Experts: Halloween Likely Will See Slower Retail Sales and Fewer In-Person Events This Year

Retailers from big-box stores to independent Mom-and-Pop shops are hoping that Halloween gives consumers a reason to decorate their homes, buy costumes and still purchase tons of candy despite changes in the way the holiday is likely to be celebrated in 2020.

However, because of coronavirus and related issues, stores are likely to see slower sales and fewer customers as cities and neighborhoods scale back on Halloween events and trick-or-treating occasions. As a result, retailers are likely to add more online advertising campaigns, in-store sales and related promotions to try to make up the difference, experts say.

What does help is that September proved better than expected for retailers. It was the fourth straight month of year-over-year retail sales gains, according to trade group National Retail Federation, which tracks monthly sales as well as makes holiday-sales predictions.

The U.S. Census Bureau said overall retail sales in September were up 1.9% seasonally adjusted from August and up 5.4% year-over-year. That was more than triple the 0.6% month-over-month increase and almost double the 2.8% year-over-year increase in August. Sales have been up both month-over-month and year-over-year each month since June following record monthly drops this spring.

“Consumers continue to prove their resilience and strength through this pandemic. Retailers and consumers are adapting to the current environment, embracing shopping in different ways and focusing on specific categories,” NRF President and CEO Matthew Shay said in a statement.

“We’re optimistic about the prospects for a strong holiday season, as people want something to look forward to and bring joy to their lives,” Shay said. “While it’s been a challenging year for everyone, there’s been an enormous amount of innovation within the retail industry and retailers have demonstrated that we can keep the economy open and operating safely.”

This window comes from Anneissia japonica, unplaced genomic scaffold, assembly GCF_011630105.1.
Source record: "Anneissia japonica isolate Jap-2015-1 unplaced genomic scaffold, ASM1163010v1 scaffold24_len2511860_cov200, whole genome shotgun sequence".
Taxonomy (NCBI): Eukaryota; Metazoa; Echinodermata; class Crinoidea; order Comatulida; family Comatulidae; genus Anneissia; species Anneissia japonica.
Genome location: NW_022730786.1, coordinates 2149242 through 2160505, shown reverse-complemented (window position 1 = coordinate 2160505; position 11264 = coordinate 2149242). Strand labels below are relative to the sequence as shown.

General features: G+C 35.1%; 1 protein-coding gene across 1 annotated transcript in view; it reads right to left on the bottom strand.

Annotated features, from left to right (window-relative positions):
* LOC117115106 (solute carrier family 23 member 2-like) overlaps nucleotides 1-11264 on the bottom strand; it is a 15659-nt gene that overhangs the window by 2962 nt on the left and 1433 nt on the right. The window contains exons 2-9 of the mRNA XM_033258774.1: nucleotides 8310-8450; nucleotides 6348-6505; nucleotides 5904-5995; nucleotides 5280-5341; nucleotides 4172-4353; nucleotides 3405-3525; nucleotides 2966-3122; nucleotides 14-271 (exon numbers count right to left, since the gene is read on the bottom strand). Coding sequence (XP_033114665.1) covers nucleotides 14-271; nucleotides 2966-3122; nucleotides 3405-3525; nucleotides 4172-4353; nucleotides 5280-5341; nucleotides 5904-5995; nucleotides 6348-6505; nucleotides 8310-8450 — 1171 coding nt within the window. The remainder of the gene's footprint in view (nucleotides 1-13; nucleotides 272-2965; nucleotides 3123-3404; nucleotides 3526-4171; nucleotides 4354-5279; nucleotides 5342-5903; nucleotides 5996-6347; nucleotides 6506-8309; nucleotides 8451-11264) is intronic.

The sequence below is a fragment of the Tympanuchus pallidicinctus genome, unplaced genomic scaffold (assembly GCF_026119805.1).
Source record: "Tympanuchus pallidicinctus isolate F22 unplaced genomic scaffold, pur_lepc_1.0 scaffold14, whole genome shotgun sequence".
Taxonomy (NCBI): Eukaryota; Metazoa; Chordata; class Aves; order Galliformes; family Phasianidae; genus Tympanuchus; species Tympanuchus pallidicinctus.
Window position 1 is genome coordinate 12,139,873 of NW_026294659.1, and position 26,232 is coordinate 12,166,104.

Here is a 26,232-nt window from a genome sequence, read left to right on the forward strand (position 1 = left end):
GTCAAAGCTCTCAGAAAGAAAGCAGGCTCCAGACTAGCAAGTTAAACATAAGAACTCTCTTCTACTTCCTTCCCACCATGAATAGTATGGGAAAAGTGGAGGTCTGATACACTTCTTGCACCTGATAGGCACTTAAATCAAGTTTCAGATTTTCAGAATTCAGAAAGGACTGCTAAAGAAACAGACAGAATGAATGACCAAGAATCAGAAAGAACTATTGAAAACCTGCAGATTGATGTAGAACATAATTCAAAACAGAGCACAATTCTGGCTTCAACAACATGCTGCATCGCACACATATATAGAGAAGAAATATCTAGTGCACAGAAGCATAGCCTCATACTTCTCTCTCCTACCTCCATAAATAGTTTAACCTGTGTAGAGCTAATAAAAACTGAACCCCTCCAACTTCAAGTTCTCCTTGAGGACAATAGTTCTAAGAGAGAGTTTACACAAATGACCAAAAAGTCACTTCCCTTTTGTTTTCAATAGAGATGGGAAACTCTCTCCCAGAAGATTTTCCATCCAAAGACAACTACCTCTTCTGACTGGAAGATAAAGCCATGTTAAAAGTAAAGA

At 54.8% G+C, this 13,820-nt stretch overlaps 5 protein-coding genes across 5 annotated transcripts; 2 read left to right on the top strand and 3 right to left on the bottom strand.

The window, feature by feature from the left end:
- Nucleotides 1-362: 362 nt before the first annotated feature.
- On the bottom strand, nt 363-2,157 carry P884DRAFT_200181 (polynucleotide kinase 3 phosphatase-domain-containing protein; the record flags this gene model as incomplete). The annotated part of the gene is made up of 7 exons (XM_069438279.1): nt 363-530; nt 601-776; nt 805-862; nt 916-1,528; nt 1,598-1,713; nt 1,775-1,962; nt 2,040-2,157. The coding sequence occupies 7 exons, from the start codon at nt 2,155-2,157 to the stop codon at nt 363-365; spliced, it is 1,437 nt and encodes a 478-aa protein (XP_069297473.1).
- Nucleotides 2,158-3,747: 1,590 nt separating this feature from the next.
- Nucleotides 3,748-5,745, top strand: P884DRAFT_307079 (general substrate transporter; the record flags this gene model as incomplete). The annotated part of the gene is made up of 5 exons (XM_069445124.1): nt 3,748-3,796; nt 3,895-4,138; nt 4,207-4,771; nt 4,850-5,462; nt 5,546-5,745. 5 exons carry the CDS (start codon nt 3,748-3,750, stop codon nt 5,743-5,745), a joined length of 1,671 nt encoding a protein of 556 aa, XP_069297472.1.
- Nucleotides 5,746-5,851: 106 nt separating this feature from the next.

Happy holidays?
In previous years, Halloween has provided a sizable push for stores across Michigan and the rest of the nation. Whether the store is a specialty retailer that only offers costumes and accessories or a place that brings in Halloween-themed items for October, the retail industry depends on October sales to help push them into the black before Black Friday.

Black Friday traditionally is one of the biggest days in the retail-selling year. It happens on the day after Thanksgiving, kicking off the holiday shopping season and puts store revenues “in the black” or positive territory. This year, that optimism is challenged by consumers feeling wary of going door-to-door or out in public given the viral nature of the pandemic.

Last year, more than 170 million Americans were expected to celebrate Halloween in a big way, according to the NRF, with about a third of $9.1 billion in sales going to candy. About 70% of those partaking in the biggest candy holiday of the year said they would offer the goods to trick-or-treaters, the NRF found in a survey of 7,400 consumers.

This year, the NRF survey found more than 148 million U.S. adults plan to participate in Halloween-related activities. Among those celebrants, safe at-home activities ranked highest: 53% plan to decorate their homes, 46% plan to carve a pumpkin and 18% will dress up their pet. RetailMeNot, a consumer website that finds coupon codes and related savings, also found that 80% say their plans are changing due to the pandemic, but they “are still looking for ways to have some fun and create some normalcy,” experts said.